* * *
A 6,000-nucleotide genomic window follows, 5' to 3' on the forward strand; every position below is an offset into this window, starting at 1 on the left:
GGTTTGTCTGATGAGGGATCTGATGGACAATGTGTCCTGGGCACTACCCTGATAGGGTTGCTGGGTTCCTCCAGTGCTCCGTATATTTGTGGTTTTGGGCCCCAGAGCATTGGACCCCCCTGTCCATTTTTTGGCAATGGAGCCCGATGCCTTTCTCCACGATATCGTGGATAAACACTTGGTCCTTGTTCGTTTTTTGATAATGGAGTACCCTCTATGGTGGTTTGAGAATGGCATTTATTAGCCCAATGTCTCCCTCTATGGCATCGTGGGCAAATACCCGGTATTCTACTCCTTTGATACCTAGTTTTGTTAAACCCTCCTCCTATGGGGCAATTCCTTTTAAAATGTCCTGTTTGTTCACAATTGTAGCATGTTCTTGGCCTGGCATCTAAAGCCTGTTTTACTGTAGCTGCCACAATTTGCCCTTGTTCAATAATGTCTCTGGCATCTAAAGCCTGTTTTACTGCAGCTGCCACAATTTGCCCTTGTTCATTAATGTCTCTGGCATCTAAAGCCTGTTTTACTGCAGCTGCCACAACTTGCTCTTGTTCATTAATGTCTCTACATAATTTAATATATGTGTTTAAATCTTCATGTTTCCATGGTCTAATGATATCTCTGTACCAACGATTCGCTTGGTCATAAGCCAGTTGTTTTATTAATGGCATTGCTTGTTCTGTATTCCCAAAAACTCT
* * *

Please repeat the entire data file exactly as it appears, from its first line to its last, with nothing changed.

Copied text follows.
A 6,000-nucleotide genomic window follows, 5' to 3' on the forward strand; every position below is an offset into this window, starting at 1 on the left:
GGTTTGTCTGATGAGGGATCTGATGGACAATGTGTCCTGGGCACTACCCTGATAGGGTTGCTGGGTTCCTCCAGTGCTCCGTATATTTGTGGTTTTGGGCCCCAGAGCATTGGACCCCCCTGTCCATTTTTTGGCAATGGAGCCCGATGCCTTTCTCCACGATATCGTGGATAAACACTTGGTCCTTGTTCGTTTTTTGATAATGGAGTACCCTCTATGGTGGTTTGAGAATGGCATTTATTAGCCCAATGTCTCCCTCTATGGCATCGTGGGCAAATACCCGGTATTCTACTCCTTTGATACCTAGTTTTGTTAAACCCTCCTCCTATGGGGCAATTCCTTTTAAAATGTCCTGTTTGTTCACAATTGTAGCATGTTCTTGGCCTGGCATCTAAAGCCTGTTTTACTGTAGCTGCCACAATTTGCCCTTGTTCAATAATGTCTCTGGCATCTAAAGCCTGTTTTACTGCAGCTGCCACAATTTGCCCTTGTTCATTAATGTCTCTGGCATCTAAAGCCTGTTTTACTGCAGCTGCCACAACTTGCTCTTGTTCATTAATGTCTCTACATAATTTAATATATGTGTTTAAATCTTCATGTTTCCATGGTCTAATGATATCTCTGTACCAACGATTCGCTTGGTCATAAGCCAGTTGTTTTATTAATGGCATTGCTTGTTCTGTATTCCCAAAAACTCT